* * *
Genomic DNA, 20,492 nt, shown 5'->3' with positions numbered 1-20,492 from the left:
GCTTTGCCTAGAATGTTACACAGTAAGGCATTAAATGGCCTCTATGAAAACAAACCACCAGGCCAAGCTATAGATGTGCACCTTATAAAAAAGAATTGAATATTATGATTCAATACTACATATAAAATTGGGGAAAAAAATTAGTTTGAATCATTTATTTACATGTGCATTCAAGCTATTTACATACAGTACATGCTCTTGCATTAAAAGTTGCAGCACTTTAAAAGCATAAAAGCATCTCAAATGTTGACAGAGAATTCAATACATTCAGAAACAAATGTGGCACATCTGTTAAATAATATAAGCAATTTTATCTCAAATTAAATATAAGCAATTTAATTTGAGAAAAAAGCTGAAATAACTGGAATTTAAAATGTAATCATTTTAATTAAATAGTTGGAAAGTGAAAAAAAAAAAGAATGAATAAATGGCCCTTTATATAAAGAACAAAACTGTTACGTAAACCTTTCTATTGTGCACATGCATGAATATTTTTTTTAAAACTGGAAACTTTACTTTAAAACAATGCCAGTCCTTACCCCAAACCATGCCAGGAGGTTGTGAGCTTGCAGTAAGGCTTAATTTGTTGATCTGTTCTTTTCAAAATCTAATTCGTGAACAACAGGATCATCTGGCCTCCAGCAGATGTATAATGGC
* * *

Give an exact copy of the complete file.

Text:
Genomic DNA, 20,492 nt, shown 5'->3' with positions numbered 1-20,492 from the left:
GCTTTGCCTAGAATGTTACACAGTAAGGCATTAAATGGCCTCTATGAAAACAAACCACCAGGCCAAGCTATAGATGTGCACCTTATAAAAAAGAATTGAATATTATGATTCAATACTACATATAAAATTGGGGAAAAAAATTAGTTTGAATCATTTATTTACATGTGCATTCAAGCTATTTACATACAGTACATGCTCTTGCATTAAAAGTTGCAGCACTTTAAAAGCATAAAAGCATCTCAAATGTTGACAGAGAATTCAATACATTCAGAAACAAATGTGGCACATCTGTTAAATAATATAAGCAATTTTATCTCAAATTAAATATAAGCAATTTAATTTGAGAAAAAAGCTGAAATAACTGGAATTTAAAATGTAATCATTTTAATTAAATAGTTGGAAAGTGAAAAAAAAAAAGAATGAATAAATGGCCCTTTATATAAAGAACAAAACTGTTACGTAAACCTTTCTATTGTGCACATGCATGAATATTTTTTTTAAAACTGGAAACTTTACTTTAAAACAATGCCAGTCCTTACCCCAAACCATGCCAGGAGGTTGTGAGCTTGCAGTAAGGCTTAATTTGTTGATCTGTTCTTTTCAAAATCTAATTCGTGAACAACAGGATCATCTGGCCTCCAGCAGATGTATAATGGC